The dangers of cyber breaches and how lawyers can avoid them

By Steve Couch, J.D., President and CEO, OBLIC

The practice of law traditionally poses plenty of challenges—knowing and keeping abreast of the latest case law and statutory developments, honing your craft and improving your skills, complying with procedural and professional rules, finding and selecting desirable clients, collecting a reasonable fee and many, many others. Until just a few short years ago, protecting attorneys and their firms—whether as an owner, manager or insurer—was largely focused on helping them avoid, manage, repair and respond to the occasional mistake committed while navigating these traditional challenges.

Enter computers, digital storage, the internet, emails, the “cloud” and ever-increasing, innumerable ways to conduct business faster and easier, and then add the widely unexpected, or at least under-appreciated, cybercriminal. Most law firms were not, and many still are not, truly prepared to defend themselves against the intentional actions of these unseen criminals. Unfortunately, customary loss prevention programs practiced by even the most sophisticated law firms were not designed to address this new risk.

Sure, it is easy to dismiss the highly publicized cyber breaches at Target (70 million records), JP Morgan Chase (76 million records), Myspace (164 million records), eBay (145 million records) and Yahoo (two breaches, 500 million and then one billion records) as not law firms and PII-rich targets (pun intended). Surely, the Democratic Party and John Podesta breaches ring a bell, but they were different—or were they?

Don’t know what “PII” means? Keep reading.

Law firms as targets

Hitting closer to home, do the breaches of the Cravath, Swaine & Moore and Weil, Gotshal & Manges law firms sound familiar? According to Fortune, these law firms were allegedly targeted by China because of the clientele of these firms and the potential gold mine of confidential information they maintained. The office of the U.S. Attorney for the Southern District of New York is apparently investigating.

And then there was the attack against Mossack Fonseca, a Panamanian law firm, widely referred to in the press as the “Panama Papers” story. More than 2.6 terabytes of data were stolen before the law firm realized there was a breach, and a crucial 11.5 million sensitive records were lost, leaving the law firm with difficult conversations to be had with some very unhappy clients.

Cyberattacks against law firms were first widely reported beginning in 2008, and the frequency of publicly known law firm breaches has steadily been growing. In fact, Cisco, in its 2015 Annual Security Report named law firms as the seventh highest target for cyber criminals in 2014.


The most common cyberattack reported by law firms is “spear-phishing,” an email that appears to be from a trusted individual or business that is known or familiar, but instead is from a criminal hacker who wants to gain access to your computer system or obtain information to enable the theft of financial, credit card or other confidential, valuable data. The email typically requests the addressee to click on an executable link that then “opens the door” to the hacker, launching spyware, malware or a Trojan Horse. Many times, the addressee opens this door without ever realizing anything untoward has occurred.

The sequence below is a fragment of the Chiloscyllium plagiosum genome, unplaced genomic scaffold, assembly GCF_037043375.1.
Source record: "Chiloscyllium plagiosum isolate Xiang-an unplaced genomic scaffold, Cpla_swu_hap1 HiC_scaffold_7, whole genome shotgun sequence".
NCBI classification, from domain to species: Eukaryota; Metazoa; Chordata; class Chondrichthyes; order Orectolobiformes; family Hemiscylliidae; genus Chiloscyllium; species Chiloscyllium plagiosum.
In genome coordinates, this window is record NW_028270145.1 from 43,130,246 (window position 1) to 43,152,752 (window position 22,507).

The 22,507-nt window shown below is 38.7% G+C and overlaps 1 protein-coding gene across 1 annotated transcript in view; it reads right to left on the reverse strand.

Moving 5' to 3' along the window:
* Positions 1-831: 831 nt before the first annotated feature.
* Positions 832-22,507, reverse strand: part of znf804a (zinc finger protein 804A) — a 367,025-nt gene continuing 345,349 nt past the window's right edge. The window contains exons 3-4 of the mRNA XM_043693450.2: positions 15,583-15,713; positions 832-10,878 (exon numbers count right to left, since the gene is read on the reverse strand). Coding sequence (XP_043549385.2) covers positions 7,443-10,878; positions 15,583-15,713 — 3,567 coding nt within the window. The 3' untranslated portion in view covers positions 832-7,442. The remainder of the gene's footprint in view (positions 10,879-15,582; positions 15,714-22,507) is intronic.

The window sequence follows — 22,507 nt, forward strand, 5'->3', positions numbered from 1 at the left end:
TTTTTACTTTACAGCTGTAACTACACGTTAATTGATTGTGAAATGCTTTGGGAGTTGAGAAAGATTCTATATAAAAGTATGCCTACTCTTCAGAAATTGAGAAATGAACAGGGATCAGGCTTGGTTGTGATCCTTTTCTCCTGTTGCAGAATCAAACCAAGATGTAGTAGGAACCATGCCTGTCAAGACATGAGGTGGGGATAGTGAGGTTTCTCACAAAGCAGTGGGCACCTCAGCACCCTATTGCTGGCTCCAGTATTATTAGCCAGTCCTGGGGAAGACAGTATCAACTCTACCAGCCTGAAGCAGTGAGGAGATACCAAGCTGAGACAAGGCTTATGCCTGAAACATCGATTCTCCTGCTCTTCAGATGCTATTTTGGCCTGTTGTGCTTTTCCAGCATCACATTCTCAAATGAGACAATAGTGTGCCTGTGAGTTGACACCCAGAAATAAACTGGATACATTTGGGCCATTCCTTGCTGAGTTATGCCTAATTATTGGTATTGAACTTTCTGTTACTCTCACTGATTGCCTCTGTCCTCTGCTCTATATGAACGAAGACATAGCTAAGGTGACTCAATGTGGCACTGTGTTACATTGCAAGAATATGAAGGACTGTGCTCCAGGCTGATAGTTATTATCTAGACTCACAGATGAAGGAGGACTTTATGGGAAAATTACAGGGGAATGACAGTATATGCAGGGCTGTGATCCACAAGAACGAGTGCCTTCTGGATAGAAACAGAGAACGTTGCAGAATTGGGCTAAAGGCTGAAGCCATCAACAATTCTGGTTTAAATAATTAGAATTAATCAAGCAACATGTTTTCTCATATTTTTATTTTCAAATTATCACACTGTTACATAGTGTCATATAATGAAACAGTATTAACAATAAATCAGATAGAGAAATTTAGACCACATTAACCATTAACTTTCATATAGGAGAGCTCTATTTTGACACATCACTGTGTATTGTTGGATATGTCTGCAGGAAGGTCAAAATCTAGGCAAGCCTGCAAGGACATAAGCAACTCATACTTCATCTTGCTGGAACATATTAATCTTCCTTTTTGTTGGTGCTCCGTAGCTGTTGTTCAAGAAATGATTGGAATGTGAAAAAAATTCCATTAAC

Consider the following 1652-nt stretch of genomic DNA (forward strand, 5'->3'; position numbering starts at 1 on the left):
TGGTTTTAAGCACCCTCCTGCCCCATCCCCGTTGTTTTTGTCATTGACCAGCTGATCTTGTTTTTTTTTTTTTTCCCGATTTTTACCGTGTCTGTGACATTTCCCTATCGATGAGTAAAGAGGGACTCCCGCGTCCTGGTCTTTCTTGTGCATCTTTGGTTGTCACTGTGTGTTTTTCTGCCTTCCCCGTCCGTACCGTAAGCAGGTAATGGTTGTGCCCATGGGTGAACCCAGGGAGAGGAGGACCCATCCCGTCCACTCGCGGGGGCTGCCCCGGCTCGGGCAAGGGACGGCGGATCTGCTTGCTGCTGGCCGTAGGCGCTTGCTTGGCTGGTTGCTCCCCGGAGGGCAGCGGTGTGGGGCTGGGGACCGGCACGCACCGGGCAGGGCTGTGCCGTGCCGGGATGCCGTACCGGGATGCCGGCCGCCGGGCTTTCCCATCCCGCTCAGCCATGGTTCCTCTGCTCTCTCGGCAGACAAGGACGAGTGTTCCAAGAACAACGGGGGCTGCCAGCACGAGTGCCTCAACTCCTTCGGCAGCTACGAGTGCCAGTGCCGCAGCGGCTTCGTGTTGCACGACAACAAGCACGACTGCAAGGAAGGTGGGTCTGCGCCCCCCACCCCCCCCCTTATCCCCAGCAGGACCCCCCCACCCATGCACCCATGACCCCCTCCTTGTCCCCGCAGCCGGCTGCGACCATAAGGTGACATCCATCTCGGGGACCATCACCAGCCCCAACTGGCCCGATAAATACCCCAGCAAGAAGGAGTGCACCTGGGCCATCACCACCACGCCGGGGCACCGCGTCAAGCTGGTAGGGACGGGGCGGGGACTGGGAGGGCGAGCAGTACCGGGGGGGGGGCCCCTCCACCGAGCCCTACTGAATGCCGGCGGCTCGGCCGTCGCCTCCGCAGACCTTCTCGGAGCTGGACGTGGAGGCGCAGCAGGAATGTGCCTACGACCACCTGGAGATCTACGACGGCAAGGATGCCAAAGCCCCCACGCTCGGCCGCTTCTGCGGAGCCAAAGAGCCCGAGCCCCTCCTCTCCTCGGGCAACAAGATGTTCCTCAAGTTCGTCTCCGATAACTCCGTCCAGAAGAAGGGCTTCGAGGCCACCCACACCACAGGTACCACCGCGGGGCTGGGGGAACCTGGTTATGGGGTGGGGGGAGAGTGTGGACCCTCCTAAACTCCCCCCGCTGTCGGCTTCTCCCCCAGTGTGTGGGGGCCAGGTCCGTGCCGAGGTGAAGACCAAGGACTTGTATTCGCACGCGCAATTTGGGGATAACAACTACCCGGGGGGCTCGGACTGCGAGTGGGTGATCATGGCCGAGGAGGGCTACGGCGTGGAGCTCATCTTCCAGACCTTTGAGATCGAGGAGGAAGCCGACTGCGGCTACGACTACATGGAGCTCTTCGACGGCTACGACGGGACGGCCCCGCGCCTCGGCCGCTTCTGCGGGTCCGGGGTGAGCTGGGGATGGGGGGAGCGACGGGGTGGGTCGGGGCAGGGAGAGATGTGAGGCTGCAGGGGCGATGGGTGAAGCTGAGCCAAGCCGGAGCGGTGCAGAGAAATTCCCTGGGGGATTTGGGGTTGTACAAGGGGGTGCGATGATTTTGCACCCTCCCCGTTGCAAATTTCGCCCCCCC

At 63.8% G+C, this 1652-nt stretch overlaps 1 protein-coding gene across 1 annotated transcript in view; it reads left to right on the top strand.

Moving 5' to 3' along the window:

The kissing cousin of the “spearphishing” attack is the rather simple “phishing” attack. This email usually appears to come from a large and well-known company or website with a broad membership base, and like its cousin, asks the addressee to click on an executable link. Any law firm, no matter its size or sophistication, can fall victim to these types of attacks without proper loss prevention preparation and education.

Personally identifiable information

Cyber criminals are looking for all sorts of valuable information, from client confidential information to personally identifiable information (PII). PII can be used, directly or indirectly, or in combination with other information, to identify a particular individual. It includes:

  • A name, identifying number, symbol or other identifier assigned to a person;
  • Any information that describes anything about a person; and
  • Any information that indicates actions done by or to a person, and any information that indicates that a person possesses certain personal characteristics.

Some examples of personally identifiable information, as defined by Ohio Revised Code (ORC) 1347.01, are names, Social Security numbers, resumes, correspondence, addresses, phone numbers, driver’s license numbers, state identification numbers, professional license numbers, financial account information, medical and health information, physical characteristics and other biometric information, tax information, education information, individuals’ job classifications and salary information, performance evaluations, employment applications and timesheets. Does your law firm possess any of this type of data?

Law firms can be a perfect target

As law firms act as warehouses of client and employee data, they should recognize they are not immune to cyberattacks. Not only are they not immune, in many ways law firms are the perfect targets. Most, if not all, law firms possess some amount of the above-described personally identifiable information and, in many instances, vast amounts of such information, whether that of their clients, employees or parties and witnesses in litigation.